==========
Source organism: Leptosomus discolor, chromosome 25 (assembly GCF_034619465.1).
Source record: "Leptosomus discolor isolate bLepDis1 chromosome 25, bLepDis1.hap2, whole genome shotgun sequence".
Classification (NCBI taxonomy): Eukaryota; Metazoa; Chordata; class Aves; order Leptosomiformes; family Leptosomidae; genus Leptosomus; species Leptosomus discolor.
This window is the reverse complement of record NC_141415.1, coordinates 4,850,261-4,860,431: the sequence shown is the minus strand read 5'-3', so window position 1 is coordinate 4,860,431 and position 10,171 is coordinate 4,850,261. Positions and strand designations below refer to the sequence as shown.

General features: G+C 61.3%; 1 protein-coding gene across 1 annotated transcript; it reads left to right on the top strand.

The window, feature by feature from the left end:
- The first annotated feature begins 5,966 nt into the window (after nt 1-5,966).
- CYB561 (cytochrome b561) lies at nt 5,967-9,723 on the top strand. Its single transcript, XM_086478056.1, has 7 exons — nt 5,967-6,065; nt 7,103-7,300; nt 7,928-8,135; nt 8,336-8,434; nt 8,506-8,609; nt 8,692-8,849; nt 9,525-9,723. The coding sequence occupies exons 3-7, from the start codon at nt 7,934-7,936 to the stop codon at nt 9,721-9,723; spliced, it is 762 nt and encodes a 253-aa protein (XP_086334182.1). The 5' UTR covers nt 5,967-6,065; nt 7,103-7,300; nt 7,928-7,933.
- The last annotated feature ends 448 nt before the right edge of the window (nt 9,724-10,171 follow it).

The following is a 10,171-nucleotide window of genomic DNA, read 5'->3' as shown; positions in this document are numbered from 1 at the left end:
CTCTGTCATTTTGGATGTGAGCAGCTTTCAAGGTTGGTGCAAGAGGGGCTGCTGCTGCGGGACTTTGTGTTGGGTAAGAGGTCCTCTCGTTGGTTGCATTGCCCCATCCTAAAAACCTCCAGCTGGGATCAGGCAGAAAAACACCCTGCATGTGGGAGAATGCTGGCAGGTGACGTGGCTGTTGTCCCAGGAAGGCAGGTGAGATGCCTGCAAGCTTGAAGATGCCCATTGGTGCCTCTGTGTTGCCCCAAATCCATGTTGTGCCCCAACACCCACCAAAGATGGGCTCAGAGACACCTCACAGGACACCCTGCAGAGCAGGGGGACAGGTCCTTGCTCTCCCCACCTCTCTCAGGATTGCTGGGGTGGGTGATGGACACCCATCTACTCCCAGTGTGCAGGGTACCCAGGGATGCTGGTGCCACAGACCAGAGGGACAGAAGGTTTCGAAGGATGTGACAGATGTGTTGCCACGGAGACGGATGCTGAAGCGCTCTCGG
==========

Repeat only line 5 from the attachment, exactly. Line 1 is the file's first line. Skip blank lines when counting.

General features: G+C 61.3%; 1 protein-coding gene across 1 annotated transcript; it reads left to right on the top strand.